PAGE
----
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BNZ Daily Markets Wrap and Strategy

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Fuseworks Media
Fuseworks Media

NZD

The NZD continued to step lower on Friday, weakening against the USD in line with other major currencies. NZD/USD closed 0.2% softer just above 0.8550.

The only local data on Friday failed to provoke a discernible reaction in currency markets, despite headline weakness in the ANZ business confidence release (see Fixed Interest). The market continues to mull the RBNZ’s words from Thursday, with chatter about possible intervention the main discussion point. We remain on the sceptical side of the debate, given that action to weaken the NZD would be inflationary, and run contrary to the current stance of monetary policy (disinflationary).

The market will not have to wait long to see whether the RBNZ put its money where its mouth (arguably) is. The Bank is set to release its intervention statistics on Wednesday. This will only cover the month of June, so in the absence of any discernible selling, the market might simply assume intervention (if any) only began in July.

We will also be keeping our eyes peeled for an update of Fonterra’s milk price forecast for 2014/15. It is due to announce its dividend intentions before the end of July, and this seems a likely juncture for a payout update. Since the first forecast of $7.00 was announced in late May, dairy prices have continued to slide aggressively while the NZD remained broadly resilient. Our current forecast for the season is $6.20. Anything below $6.00 will be sharply negative for NZD.

Today, we see support just above 0.8500, and resistance at 0.8620.

Majors

The USD was broadly stronger on Friday, with only a marginally stronger SEK preventing a clean sweep of the majors. That said, the overall moves were fairly small, with the US Dollar Index up a modest 0.2% to 81.0.

The EUR was hobbled by a disappointing IFO survey, where the ‘Business Climate’ indicator dropped to 108.0 from 109.4 expected and 109.7 previously. The ‘Current Assessment’ reading slid to 103.4 from 104.8 and the ‘Expectations’ index fell to 112.9 from 114.8. Further evidence then that the German economic recovery may already be past its peak. EUR/USD lost 0.3% to close at 1.3430, a new low for 2014.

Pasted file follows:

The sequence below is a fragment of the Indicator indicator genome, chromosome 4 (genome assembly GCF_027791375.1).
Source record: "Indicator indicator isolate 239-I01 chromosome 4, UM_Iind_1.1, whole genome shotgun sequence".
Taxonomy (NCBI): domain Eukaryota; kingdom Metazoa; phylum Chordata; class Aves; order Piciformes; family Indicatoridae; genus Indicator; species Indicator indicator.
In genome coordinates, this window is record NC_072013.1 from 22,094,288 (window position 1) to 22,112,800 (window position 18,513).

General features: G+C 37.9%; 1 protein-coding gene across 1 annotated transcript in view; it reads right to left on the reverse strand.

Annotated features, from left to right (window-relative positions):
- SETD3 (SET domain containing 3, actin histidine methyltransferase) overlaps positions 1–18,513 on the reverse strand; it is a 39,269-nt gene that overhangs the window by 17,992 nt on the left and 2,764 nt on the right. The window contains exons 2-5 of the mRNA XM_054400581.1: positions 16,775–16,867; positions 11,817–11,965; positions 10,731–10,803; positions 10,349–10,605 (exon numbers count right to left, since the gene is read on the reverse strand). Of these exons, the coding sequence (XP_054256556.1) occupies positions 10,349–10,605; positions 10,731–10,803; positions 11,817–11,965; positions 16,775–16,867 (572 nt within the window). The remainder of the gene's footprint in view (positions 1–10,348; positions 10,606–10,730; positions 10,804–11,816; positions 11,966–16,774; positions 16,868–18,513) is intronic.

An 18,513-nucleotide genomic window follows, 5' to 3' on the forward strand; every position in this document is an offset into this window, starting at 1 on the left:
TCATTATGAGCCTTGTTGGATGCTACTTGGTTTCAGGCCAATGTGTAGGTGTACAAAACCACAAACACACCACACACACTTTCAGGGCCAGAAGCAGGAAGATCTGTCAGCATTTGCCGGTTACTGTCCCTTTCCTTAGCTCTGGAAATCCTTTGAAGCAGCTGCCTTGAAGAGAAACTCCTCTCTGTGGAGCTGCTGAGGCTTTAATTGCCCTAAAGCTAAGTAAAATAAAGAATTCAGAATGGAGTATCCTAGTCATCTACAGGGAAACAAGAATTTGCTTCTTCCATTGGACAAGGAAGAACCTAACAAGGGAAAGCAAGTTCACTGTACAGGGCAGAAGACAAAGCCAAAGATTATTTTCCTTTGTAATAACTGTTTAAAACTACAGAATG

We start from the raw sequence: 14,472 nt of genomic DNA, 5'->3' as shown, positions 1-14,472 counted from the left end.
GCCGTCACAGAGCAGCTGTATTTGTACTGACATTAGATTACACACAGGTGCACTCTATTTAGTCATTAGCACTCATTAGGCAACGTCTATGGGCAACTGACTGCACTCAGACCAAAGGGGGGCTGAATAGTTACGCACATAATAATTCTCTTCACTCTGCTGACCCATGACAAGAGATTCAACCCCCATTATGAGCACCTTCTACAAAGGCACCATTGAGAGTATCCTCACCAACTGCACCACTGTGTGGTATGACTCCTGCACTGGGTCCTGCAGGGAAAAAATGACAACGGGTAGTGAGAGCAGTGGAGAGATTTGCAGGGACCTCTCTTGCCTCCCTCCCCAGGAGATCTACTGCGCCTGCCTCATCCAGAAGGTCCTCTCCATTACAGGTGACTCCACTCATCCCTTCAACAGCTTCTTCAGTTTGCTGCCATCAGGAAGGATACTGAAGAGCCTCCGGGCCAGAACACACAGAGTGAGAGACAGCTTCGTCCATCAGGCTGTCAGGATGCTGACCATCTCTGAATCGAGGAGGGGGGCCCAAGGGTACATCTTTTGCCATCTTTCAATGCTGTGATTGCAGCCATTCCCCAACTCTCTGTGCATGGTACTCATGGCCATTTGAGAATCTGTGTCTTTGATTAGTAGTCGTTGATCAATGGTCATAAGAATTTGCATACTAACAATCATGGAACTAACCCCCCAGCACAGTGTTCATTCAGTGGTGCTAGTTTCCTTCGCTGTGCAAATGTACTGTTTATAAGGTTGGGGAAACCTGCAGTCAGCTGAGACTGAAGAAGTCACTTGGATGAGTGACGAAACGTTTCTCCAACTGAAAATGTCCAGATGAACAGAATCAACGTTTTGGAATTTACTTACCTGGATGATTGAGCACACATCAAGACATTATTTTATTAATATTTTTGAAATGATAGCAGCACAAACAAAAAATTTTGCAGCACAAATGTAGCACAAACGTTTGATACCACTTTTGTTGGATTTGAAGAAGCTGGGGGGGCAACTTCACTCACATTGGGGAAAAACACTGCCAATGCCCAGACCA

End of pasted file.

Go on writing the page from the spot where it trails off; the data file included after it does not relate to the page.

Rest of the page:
The EUR’s loss was likely helped by signs that the EU was moving toward stronger sanctions against Russia. On Friday the EU agreed to impose asset freezes and visa bans on 15 Russian official and 18 entities. More significantly, European council President Herman Von Rompuy sent a letter to European prime ministers recommending the imposition of so called ‘Phase 3’ sanctions against Russia. According to the FT, this would ban Europeans from participating in the sale of new stocks and bonds of state-owned Russian banks, bar exports of high-tech equipment needed by Russian energy companies for deep sea drilling, Arctic exploration or shale oil projects, and impose an embargo on all weapons and ‘dual use’ goods sought by the military. Unsurprisingly, European equities took a bath, with the Euro Stoxx 50 off by 1.4%.

As a result, the euro-centric US Dollar Index starts this week on the front foot, at its best level since the start of February. Data due this week will determine whether or not this strength is justified, with the calendar packed with top-tier US releases. Wednesday sees the first reading of US Q2 GDP, where analysts are expecting a 2.9% (annualised) gain to completely reverse Q1’s loss of the same magnitude. That outturn comes just hours before the Fed’s FOMC is due to release its decision for July. This should be straightforward - another $10bn taper down to $25bn. But there will be intense interest on whether or not the Committee firms up its language on inflation or employment. On the latter, the monthly update of the US labour market is due on Friday, where non-farm payrolls are due to expand at a 200k+ pace for the sixth consecutive month. The unemployment rate is picked to remain at 6.1%.

As for the rest of the world, markets will be paying attention to Euro-zone inflation (Wed), and manufacturing PMI releases from Europe and China (Fri).

Fixed Interest

NZ swaps closed 2bps to 4bps higher on Friday, partially reversing the post-RBNZ slide. The 2-year swap yield rose by 2bps to 4.11%.

It was an understandably quieter day, with the local market looking forward to the weekend after a busy Thursday. The only local data of note was the ANZ business confidence survey, in which the headline confidence number dropped from 42.8 to 39.7 in July. But at 45.1, the "own activity" indicator is still consistent with growth well above what we and the RBNZ are forecasting. The details also showed rising pricing intentions and inflation expectations, which the RBNZ will note during its current pause in the hiking cycle.

US bond yields initially received a boost from the stronger headline readings for the June US durables goods orders report. Headline orders rose +0.7% against +0.5% expected, while orders ex-transport +0.8% versus +0.5% expected, and the capital goods non-defence ex-aircraft series gained +1.4% versus +0.5% expected. However after the initial reaction, weakness in the capital goods shipments number (-1.0% vs +1.3% expected) saw some analysts downgrading their Q2 GDP forecasts (some to now just a shade above 3%), and was one factor helping bonds reverse course. The 10-year bond yield slid 4bps for the day to 2.47%.

Today should see a sleepy open to an otherwise busy week. There are no local data due, and markets will likely maintain a holding pattern ahead of US housing and manufacturing data tonight.

For other BNZ research, such as the Markets Outlook and the Economy Watch, please go to www.research.bnz.co.nz.

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